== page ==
Santa Barbara’s Historic Environmental Legacy
In 1969, the devastating images of a massive oil spill from an oil platform off Santa Barbara’s coast galvanized California into action and caught the attention of the rest of the nation, including Senator Gaylord Nelson, founder of Earth Day, who visited Santa Barbara shortly after the spill. The resulting swell of outrage and concern gave rise to the first Earth Day in 1970, as well as to the creation of the Community Environmental Council – one of the most established environmental organizations in the region, and the host of Santa Barbara’s annual Earth Day Festival.
Today, the Community Environmental Council is pioneering real life solutions in areas with the biggest impact on climate change – most notably energy, transportation and food systems. CEC’s five initiatives – Go Solar, Eat Local, Drive Less, Ditch Plastic and Choose Electric – offer accessible pathways for the community to connect with and take action on CEC’s vision for a cleaner, healthier future.
Sustainability at Santa Barbara Earth Day
At CEC’s annual Santa Barbara Earth Day Festival, we pride ourselves on making this one of the cleanest, greenest and most sustainably-minded events around, improving every year as we go. Our notable onsite successes and efforts include the following:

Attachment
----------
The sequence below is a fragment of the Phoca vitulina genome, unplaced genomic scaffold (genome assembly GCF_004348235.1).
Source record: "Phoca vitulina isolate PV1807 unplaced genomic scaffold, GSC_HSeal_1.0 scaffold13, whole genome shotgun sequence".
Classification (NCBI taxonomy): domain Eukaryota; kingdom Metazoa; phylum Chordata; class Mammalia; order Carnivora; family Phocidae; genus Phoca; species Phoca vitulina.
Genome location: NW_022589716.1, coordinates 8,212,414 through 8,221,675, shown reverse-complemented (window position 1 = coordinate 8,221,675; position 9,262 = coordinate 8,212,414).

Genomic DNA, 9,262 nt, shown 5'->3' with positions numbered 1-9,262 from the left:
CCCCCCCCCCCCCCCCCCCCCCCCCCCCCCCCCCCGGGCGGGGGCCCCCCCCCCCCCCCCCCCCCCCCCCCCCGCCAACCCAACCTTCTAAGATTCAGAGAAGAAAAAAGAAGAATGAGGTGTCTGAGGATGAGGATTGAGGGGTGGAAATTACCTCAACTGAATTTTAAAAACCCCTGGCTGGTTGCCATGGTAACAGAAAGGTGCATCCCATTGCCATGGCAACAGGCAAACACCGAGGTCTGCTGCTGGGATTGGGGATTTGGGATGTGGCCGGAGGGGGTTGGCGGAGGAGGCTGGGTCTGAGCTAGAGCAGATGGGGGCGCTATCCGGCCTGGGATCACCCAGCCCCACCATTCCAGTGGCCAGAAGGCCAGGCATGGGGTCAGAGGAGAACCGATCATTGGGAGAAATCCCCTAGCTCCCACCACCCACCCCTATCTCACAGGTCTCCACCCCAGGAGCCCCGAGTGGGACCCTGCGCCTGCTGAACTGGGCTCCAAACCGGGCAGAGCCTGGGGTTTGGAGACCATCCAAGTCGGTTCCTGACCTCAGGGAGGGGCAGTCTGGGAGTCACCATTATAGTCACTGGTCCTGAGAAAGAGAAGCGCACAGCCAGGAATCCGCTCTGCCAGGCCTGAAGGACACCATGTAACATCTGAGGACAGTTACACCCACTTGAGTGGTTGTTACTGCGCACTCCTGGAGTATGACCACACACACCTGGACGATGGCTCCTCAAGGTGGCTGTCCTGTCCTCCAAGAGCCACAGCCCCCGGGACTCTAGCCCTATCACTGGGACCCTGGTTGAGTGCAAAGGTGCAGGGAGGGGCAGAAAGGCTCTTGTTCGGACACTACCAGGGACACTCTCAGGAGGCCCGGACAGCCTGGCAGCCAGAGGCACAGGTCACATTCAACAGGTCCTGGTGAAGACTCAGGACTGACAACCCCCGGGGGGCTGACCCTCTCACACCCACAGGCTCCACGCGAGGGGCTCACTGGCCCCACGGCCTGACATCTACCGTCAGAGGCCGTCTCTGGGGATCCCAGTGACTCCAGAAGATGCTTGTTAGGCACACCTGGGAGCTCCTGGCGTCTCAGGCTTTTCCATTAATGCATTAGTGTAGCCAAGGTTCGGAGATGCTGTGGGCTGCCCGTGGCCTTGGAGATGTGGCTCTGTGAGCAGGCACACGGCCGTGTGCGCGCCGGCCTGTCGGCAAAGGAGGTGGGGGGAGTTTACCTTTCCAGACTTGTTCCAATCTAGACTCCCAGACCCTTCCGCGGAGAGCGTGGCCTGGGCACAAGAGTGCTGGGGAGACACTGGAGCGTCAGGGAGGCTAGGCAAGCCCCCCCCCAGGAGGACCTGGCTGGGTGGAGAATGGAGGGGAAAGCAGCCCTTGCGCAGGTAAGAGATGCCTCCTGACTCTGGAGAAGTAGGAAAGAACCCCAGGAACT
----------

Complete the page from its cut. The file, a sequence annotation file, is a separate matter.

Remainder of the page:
- By working with Green Project Consultants, we divert over 90% of the festival’s waste stream from the landfill every year.
- We reduce plastic consumption by encouraging use of reusable cups and by providing water refill stations throughout the festival. We use compostable cups in our beer and wine garden, have offered Kleen Kanteen stainless steel cups when possible, and require our food vendors to use compostable utensils and foodware.
- We’re changing the food festival experience by making sure all of our food vendors are selling products that contain locally grown and sustainably produced ingredients.
- Our free bike valet allows thousands of festival goers to ride to the event, reducing gas consumption, energy use and traffic while also encouraging some good ol’ fashioned exercise. In addition, we strongly encourage vendors and participants to walk, carpool or ride the bus to the festival.
With an event of this size, we recognize that there will be environmental impacts regardless of how much we try. If you have suggestions on how we can improve, please let us know! In the meantime, join us and take advantage of all the festival has to offer.